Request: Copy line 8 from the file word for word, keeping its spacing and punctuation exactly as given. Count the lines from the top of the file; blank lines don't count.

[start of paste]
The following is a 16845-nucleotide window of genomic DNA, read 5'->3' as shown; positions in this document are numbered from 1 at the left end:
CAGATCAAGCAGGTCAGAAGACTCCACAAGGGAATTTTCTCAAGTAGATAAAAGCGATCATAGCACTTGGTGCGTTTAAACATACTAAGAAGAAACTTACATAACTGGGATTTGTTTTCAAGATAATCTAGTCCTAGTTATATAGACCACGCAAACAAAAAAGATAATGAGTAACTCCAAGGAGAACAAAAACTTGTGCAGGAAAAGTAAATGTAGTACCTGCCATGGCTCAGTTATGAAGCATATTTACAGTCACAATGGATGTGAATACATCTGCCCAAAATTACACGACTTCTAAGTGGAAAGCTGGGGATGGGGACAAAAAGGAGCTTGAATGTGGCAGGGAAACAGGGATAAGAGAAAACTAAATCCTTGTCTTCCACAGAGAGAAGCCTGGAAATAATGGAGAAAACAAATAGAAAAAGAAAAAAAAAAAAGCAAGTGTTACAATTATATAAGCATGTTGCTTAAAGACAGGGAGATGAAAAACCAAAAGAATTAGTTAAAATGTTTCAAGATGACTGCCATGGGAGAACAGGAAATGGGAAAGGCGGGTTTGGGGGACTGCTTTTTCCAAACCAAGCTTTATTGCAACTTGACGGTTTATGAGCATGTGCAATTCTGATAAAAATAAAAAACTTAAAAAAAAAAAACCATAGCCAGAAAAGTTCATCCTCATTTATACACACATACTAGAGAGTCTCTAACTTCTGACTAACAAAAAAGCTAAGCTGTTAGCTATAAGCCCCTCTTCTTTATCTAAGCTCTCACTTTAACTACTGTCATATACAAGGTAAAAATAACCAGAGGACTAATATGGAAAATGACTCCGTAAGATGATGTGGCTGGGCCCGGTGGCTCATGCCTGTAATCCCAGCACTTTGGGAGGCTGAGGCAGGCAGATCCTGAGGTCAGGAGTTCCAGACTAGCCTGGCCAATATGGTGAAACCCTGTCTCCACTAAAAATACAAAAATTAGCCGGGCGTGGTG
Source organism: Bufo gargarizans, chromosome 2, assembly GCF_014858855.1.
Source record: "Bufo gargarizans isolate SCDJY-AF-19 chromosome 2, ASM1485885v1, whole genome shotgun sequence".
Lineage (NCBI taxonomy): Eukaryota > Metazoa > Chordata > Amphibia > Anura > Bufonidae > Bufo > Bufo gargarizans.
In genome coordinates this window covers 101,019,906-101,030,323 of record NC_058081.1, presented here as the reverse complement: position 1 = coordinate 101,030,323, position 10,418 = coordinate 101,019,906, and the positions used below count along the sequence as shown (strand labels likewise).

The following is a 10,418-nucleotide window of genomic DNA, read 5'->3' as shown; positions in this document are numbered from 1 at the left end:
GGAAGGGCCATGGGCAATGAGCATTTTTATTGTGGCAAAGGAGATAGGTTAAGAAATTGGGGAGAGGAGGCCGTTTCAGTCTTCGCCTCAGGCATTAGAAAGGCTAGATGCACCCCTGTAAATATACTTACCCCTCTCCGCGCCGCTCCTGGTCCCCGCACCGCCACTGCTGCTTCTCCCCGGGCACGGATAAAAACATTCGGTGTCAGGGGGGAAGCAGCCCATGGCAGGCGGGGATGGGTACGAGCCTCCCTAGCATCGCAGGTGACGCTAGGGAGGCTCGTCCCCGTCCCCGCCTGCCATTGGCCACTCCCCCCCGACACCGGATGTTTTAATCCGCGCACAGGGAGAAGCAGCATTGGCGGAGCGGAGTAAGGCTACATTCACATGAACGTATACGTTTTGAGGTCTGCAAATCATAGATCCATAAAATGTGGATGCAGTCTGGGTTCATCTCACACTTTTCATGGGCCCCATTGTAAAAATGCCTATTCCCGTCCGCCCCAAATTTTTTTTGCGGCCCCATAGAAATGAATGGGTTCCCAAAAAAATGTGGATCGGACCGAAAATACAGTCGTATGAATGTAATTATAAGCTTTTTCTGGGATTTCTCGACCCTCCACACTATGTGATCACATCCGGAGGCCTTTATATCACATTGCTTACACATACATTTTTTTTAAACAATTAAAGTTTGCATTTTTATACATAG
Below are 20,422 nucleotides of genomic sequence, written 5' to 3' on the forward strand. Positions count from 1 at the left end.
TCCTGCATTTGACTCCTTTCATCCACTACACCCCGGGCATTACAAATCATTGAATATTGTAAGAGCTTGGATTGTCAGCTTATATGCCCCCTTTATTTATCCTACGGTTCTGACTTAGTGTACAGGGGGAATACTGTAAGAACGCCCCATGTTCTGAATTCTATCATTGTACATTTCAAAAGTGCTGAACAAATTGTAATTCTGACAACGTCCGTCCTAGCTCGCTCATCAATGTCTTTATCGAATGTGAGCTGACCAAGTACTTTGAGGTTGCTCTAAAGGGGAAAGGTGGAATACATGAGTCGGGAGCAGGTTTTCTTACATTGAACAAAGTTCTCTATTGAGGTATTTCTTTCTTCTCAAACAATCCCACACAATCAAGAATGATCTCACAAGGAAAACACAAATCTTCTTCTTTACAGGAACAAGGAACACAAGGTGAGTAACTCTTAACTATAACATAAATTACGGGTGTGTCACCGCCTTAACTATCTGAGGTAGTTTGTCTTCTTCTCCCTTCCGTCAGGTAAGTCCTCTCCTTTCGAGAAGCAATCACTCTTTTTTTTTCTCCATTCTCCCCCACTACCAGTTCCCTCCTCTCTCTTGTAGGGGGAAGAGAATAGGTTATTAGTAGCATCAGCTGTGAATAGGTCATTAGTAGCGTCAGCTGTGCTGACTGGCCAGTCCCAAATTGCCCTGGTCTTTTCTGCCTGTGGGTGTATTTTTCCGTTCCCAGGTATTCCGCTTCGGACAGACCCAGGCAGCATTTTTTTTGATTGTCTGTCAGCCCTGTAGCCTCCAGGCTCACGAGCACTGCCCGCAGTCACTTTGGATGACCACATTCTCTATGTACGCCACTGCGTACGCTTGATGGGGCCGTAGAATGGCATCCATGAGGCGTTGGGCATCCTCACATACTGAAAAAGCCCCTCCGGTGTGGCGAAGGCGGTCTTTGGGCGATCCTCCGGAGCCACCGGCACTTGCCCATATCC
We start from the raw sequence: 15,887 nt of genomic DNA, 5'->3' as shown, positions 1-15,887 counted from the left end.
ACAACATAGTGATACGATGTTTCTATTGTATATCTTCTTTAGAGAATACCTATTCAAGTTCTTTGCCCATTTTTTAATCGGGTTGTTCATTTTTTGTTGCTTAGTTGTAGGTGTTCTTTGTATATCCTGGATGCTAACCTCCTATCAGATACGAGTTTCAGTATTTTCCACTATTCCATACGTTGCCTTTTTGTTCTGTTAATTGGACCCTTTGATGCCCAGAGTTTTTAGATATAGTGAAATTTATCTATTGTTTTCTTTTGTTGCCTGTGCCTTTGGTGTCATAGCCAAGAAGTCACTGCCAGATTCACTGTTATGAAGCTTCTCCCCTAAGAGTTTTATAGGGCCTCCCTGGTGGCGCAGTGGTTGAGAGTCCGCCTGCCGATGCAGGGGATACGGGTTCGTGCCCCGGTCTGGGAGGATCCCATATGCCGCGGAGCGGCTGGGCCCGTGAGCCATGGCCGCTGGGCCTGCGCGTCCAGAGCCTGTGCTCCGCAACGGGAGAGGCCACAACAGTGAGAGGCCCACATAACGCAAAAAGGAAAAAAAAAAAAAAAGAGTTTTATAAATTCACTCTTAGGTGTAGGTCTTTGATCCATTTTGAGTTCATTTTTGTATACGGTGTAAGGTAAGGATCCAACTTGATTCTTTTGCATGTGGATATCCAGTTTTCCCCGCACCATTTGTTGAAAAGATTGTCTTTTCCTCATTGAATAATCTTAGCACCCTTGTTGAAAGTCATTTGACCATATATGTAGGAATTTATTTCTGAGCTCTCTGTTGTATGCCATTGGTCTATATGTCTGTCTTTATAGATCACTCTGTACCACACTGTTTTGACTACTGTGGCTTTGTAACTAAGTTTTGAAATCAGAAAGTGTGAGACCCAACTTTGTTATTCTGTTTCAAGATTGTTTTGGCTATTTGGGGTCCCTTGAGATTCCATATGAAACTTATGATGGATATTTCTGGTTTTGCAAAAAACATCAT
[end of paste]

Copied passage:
GGAAGGGCCATGGGCAATGAGCATTTTTATTGTGGCAAAGGAGATAGGTTAAGAAATTGGGGAGAGGAGGCCGTTTCAGTCTTCGCCTCAGGCATTAGAAAGGCTAGATGCACCCCTGTAAATATACTTACCCCTCTCCGCGCCGCTCCTGGTCCCCGCACCGCCACTGCTGCTTCTCCCCGGGCACGGATAAAAACATTCGGTGTCAGGGGGGAAGCAGCCCATGGCAGGCGGGGATGGGTACGAGCCTCCCTAGCATCGCAGGTGACGCTAGGGAGGCTCGTCCCCGTCCCCGCCTGCCATTGGCCACTCCCCCCCGACACCGGATGTTTTAATCCGCGCACAGGGAGAAGCAGCATTGGCGGAGCGGAGTAAGGCTACATTCACATGAACGTATACGTTTTGAGGTCTGCAAATCATAGATCCATAAAATGTGGATGCAGTCTGGGTTCATCTCACACTTTTCATGGGCCCCATTGTAAAAATGCCTATTCCCGTCCGCCCCAAATTTTTTTTGCGGCCCCATAGAAATGAATGGGTTCCCAAAAAAATGTGGATCGGACCGAAAATACAGTCGTATGAATGTAATTATAAGCTTTTTCTGGGATTTCTCGACCCTCCACACTATGTGATCACATCCGGAGGCCTTTATATCACATTGCTTACACATACATTTTTTTTAAACAATTAAAGTTTGCATTTTTATACATAG